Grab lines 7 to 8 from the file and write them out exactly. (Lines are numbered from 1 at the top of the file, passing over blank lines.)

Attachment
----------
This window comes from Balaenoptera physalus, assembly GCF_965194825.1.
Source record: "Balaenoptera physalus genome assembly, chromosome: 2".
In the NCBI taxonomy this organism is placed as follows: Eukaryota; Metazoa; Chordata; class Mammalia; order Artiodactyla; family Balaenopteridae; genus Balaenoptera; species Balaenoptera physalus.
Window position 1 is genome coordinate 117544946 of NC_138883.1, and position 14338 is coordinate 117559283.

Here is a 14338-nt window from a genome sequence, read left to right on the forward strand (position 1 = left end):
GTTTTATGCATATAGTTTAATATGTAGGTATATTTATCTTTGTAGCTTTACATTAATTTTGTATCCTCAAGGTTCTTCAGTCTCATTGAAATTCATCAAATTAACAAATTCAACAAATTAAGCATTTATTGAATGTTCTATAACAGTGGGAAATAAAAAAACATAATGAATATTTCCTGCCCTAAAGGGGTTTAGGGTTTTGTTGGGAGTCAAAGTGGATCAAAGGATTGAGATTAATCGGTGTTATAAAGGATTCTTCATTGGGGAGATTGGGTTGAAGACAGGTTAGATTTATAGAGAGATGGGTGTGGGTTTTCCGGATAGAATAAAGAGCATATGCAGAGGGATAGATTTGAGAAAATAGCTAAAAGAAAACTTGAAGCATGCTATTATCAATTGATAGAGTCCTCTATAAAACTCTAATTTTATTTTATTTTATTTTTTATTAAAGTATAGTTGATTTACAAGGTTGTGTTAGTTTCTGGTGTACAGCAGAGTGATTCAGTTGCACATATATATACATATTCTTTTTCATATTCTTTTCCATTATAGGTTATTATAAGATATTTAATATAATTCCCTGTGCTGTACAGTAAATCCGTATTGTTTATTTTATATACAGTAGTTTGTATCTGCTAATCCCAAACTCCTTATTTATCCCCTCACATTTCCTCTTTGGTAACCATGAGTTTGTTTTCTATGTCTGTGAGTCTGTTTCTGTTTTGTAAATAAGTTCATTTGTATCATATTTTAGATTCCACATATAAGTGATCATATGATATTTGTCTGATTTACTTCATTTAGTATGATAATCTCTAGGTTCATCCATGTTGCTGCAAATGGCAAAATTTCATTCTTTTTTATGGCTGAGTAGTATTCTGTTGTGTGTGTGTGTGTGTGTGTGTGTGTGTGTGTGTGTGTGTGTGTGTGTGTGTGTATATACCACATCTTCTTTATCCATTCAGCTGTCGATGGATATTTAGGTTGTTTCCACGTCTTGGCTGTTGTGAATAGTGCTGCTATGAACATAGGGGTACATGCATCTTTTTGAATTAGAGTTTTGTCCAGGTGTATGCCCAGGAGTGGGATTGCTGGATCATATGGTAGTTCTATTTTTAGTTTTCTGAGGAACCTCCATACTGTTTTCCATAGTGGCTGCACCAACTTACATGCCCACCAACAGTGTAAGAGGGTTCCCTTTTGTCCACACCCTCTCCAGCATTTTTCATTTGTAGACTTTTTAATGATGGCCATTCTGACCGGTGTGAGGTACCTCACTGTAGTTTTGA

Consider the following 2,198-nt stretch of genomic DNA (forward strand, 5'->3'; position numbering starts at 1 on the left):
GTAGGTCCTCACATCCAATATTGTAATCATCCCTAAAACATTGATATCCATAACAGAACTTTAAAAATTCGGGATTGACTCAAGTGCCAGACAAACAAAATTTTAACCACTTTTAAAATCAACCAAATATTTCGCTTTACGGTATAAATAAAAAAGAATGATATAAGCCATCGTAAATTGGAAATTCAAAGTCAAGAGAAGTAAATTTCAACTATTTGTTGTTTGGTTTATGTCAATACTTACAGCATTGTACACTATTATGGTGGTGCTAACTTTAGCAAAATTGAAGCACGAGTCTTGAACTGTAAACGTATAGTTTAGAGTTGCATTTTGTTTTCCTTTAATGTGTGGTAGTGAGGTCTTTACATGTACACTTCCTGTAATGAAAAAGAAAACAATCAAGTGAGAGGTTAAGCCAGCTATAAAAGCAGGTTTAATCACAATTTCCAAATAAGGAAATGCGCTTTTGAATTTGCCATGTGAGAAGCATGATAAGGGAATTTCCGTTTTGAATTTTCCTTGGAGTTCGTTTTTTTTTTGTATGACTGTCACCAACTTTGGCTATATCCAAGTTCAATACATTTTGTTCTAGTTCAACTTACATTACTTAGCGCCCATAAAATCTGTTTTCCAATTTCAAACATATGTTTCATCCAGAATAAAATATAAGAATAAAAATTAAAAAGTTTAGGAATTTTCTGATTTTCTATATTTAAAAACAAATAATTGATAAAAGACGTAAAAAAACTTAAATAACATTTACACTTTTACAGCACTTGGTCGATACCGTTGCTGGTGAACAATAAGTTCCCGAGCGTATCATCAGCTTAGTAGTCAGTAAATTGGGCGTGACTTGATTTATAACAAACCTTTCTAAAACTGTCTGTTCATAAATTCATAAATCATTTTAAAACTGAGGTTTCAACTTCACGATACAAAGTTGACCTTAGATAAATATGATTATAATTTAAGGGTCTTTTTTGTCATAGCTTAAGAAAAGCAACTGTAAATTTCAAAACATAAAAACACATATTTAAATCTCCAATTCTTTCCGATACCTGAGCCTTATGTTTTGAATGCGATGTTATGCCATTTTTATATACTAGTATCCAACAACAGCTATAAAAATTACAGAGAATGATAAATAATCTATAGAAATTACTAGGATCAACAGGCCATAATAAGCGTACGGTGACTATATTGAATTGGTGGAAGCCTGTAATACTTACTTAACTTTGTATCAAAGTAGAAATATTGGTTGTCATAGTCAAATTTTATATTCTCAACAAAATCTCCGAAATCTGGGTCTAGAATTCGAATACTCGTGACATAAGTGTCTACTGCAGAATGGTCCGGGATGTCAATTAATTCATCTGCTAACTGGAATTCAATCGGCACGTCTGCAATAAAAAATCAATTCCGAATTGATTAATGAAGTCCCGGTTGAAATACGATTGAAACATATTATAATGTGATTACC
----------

Consider the following 2,198-nt stretch of genomic DNA (forward strand, 5'->3'; position numbering starts at 1 on the left):
GTAGGTCCTCACATCCAATATTGTAATCATCCCTAAAACATTGATATCCATAACAGAACTTTAAAAATTCGGGATTGACTCAAGTGCCAGACAAACAAAATTTTAACCACTTTTAAAATCAACCAAATATTTCGCTTTACGGTATAAATAAAAAAGAATGATATAAGCCATCGTAAATTGGAAATTCAAAGTCAAGAGAAGTAAATTTCAACTATTTGTTGTTTGGTTTATGTCAATACTTACAGCATTGTACACTATTATGGTGGTGCTAACTTTAGCAAAATTGAAGCACGAGTCTTGAACTGTAAACGTATAGTTTAGAGTTGCATTTTGTTTTCCTTTAATGTGTGGTAGTGAGGTCTTTACATGTACACTTCCTGTAATGAAAAAGAAAACAATCAAGTGAGAGGTTAAGCCAGCTATAAAAGCAGGTTTAATCACAATTTCCAAATAAGGAAATGCGCTTTTGAATTTGCCATGTGAGAAGCATGATAAGGGAATTTCCGTTTTGAATTTTCCTTGGAGTTCGTTTTTTTTTTGTATGACTGTCACCAACTTTGGCTATATCCAAGTTCAATACATTTTGTTCTAGTTCAACTTACATTACTTAGCGCCCATAAAATCTGTTTTCCAATTTCAAACATATGTTTCATCCAGAATAAAATATAAGAATAAAAATTAAAAAGTTTAGGAATTTTCTGATTTTCTATATTTAAAAACAAATAATTGATAAAAGACGTAAAAAAACTTAAATAACATTTACACTTTTACAGCACTTGGTCGATACCGTTGCTGGTGAACAATAAGTTCCCGAGCGTATCATCAGCTTAGTAGTCAGTAAATTGGGCGTGACTTGATTTATAACAAACCTTTCTAAAACTGTCTGTTCATAAATTCATAAATCATTTTAAAACTGAGGTTTCAACTTCACGATACAAAGTTGACCTTAGATAAATATGATTATAATTTAAGGGTCTTTTTTGTCATAGCTTAAGAAAAGCAACTGTAAATTTCAAAACATAAAAACACATATTTAAATCTCCAATTCTTTCCGATACCTGAGCCTTATGTTTTGAATGCGATGTTATGCCATTTTTATATACTAGTATCCAACAACAGCTATAAAAATTACAGAGAATGATAAATAATCTATAGAAATTACTAGGATCAACAGGCCATAATAAGCGTACGGTGACTATATTGAATTGGTGGAAGCCTGTAATACTTACTTAACTTTGTATCAAAGTAGAAATATTGGTTGTCATAGTCAAATTTTATATTCTCAACAAAATCTCCGAAATCTGGGTCTAGAATTCGAATACTCGTGACATAAGTGTCTACTGCAGAATGGTCCGGGATGTCAATTAATTCATCTGCTAACTGGAATTCAATCGGCACGTCTGCAATAAAAAATCAATTCCGAATTGATTAATGAAGTCCCGGTTGAAATACGATTGAAACATATTATAATGTGATTACC